Basically I have increased my weight and reduced my waist size indicating an increase in the amount of muscle I carry. This also evident as my clothes slowly begin to fit differently.

I have much, much more to share about my training...but this is getting quite long and I will finish with just one more comment on progress to date.

I, probably like most men, did a google search for "Strong old guy"  and ended up watching some YouTube videos of some pretty strong guys in their late forties and early fifties. I saw one gentleman bench 315lbs (143kg) 15 times and another 49 year old bench 225lb(102kg) 29 times. Well of course, I needed to see where I stacked up. But, I decided to add a bit of a twist. I generally will run (or run and walk) my 5k on my cardio day. However, immediately after my run I hope off the treadmill and go directly to the bench press and load 225lbs and perform repetitions to failure. I have been slowly improving and yesterday I had my best. I completed my 5k in 36minutes 20 seconds (still slow...but hey I weighed in at 274lbs!)...60 seconds later I managed 27 reps with 225lbs. My goal is 50 and we will see how long that takes, if ever, to achieve.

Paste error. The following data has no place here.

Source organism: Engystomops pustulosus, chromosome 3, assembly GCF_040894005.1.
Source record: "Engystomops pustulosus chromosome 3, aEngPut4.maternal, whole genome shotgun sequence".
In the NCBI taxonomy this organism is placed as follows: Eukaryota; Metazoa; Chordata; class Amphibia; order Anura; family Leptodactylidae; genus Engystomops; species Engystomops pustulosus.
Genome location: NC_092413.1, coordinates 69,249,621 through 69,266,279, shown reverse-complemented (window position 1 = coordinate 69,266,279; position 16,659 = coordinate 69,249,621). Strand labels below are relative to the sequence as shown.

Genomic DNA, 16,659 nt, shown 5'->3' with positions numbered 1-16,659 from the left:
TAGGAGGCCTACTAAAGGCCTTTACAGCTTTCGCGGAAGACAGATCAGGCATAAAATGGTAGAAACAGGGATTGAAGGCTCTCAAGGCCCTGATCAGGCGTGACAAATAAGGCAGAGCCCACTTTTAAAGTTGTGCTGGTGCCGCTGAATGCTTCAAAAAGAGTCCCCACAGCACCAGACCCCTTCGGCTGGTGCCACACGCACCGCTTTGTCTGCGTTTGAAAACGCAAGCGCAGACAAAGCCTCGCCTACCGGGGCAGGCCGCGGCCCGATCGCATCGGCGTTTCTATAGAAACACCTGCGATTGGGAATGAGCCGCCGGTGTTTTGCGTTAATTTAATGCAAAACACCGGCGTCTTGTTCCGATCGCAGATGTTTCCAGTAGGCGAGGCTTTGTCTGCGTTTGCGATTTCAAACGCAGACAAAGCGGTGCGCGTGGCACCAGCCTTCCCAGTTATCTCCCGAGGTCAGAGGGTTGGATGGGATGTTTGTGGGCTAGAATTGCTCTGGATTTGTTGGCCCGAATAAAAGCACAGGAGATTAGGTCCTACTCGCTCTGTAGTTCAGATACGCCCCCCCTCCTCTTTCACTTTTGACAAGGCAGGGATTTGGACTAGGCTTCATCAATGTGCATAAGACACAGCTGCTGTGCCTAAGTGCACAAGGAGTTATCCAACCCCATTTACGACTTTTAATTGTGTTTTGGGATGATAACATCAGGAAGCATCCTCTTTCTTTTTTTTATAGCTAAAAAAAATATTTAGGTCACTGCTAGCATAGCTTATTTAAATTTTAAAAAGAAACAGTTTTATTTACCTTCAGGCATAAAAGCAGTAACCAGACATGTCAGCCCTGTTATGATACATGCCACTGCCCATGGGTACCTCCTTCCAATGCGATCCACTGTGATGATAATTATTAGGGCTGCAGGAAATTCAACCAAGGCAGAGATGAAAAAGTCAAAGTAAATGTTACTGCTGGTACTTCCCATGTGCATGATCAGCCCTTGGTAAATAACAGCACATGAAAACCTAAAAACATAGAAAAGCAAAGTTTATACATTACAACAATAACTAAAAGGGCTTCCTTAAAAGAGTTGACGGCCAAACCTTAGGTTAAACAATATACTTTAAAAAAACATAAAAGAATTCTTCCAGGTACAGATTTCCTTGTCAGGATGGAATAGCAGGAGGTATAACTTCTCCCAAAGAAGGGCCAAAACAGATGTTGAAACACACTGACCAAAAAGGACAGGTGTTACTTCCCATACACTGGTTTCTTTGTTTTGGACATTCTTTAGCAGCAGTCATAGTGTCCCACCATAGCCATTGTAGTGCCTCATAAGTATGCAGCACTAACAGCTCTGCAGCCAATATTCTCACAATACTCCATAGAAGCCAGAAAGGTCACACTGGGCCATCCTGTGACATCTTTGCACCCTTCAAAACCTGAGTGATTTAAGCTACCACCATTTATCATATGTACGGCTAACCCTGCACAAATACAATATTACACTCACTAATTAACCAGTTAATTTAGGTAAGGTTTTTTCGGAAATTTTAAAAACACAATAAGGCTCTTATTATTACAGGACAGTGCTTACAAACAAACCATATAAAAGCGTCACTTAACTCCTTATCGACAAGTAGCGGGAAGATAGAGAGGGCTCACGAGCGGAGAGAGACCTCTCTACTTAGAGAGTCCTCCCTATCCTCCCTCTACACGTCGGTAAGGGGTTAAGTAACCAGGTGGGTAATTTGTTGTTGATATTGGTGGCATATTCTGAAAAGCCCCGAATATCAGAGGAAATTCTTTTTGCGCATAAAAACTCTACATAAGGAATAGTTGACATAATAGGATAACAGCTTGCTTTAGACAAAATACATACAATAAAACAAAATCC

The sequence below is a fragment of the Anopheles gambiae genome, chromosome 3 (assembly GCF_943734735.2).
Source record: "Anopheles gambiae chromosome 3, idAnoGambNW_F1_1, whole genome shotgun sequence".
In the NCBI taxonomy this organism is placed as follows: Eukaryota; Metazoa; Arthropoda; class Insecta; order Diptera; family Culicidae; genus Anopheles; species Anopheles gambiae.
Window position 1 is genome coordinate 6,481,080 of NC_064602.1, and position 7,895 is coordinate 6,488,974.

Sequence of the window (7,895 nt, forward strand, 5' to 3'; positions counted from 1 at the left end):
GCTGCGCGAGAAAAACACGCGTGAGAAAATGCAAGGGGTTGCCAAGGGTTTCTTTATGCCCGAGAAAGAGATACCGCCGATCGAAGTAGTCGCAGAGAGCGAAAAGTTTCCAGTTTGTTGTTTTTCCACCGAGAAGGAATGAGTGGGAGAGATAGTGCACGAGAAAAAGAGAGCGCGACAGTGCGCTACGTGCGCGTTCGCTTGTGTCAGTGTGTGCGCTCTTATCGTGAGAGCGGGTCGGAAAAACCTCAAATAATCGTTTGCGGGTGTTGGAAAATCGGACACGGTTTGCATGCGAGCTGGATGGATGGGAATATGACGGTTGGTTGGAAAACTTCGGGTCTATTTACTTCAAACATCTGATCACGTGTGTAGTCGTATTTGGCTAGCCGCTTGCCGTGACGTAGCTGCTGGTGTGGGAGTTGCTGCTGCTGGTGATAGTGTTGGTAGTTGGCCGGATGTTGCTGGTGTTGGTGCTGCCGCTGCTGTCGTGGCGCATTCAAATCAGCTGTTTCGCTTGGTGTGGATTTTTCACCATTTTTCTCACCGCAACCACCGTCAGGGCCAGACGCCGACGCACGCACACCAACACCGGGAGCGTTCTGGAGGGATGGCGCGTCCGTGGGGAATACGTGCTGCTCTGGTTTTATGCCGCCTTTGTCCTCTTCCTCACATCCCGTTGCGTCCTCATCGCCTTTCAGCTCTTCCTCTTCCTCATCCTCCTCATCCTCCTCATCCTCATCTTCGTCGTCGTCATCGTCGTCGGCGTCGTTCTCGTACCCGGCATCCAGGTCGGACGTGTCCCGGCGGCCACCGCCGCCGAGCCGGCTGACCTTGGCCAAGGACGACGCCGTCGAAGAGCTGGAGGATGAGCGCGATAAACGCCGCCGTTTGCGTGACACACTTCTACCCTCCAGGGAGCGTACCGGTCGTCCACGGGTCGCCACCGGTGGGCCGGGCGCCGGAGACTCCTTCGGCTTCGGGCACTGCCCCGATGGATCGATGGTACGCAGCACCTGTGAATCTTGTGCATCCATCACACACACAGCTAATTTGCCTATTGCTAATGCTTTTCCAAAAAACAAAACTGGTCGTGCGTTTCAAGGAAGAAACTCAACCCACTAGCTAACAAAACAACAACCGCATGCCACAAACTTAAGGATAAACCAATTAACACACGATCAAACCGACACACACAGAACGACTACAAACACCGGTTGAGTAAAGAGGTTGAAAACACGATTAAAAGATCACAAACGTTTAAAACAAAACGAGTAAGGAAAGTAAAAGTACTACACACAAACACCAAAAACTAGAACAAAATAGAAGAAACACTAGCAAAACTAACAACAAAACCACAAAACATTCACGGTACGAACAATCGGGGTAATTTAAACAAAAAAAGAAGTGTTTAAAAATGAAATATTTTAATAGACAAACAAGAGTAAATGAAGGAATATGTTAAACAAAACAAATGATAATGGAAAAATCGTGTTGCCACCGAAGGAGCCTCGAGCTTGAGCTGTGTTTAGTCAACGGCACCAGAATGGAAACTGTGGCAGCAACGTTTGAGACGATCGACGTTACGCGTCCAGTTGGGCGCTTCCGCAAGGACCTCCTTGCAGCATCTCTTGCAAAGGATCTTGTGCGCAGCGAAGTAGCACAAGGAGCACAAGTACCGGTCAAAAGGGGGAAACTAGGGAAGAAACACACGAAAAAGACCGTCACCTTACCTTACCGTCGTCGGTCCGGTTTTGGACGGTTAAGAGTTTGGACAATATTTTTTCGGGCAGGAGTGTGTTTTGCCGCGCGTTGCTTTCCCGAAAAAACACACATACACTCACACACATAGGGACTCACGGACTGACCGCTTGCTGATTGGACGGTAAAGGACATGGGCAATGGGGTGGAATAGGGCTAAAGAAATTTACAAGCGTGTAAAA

I want to finish with a few words about work out weights. I take my training effort seriously, I don't take myself too seriously. 225lb or 295lb may sound like a lot some some, or not...depending. But it needs a comparison to body weight. A standard push up is about 70% of your body, 70% of 275 is about 215...that makes 225lb bench from a guy my size quite a bit less impressive. Keep this in mind when setting your own weights and goals. I would be very impressed by a 175lbs guy benching 225lb for 20 reps versus me for 20 if you see my meaning.

Thanks for struggling through my wall of text,



  1. Good job on your 5K. I ran one over the past weekend and hadn't ran since I was in my 20's (in 40's now). I finished in a shade under 29 minutes which is a FAR cry from my heyday. I was really disappointed in myself, but I guess I need to consider myself fortunate that I can run 5K. I am going to try to see if I can incorporate some jogging into my weekly routine, I've found it uses muscles much differently than spinning/cycling.

  2. Thanks. My best time so far is about 34min 30 sec at about 255lbs.

    When younger and lighter (Age 25, 205lbs) I could run 7min miles all day...but those days are long gone.

    I find my legs get a solid work out running and my thighs are quite sore for a couple days after run/walking a 5k.

    As long as I remain over 250lbs I will be feeling pretty good if A..I can run non stop and B...finish under 30 minutes.

    I still have a goal of 24 minutes and continue to work towards it, but not at the sacrifice of strength and size.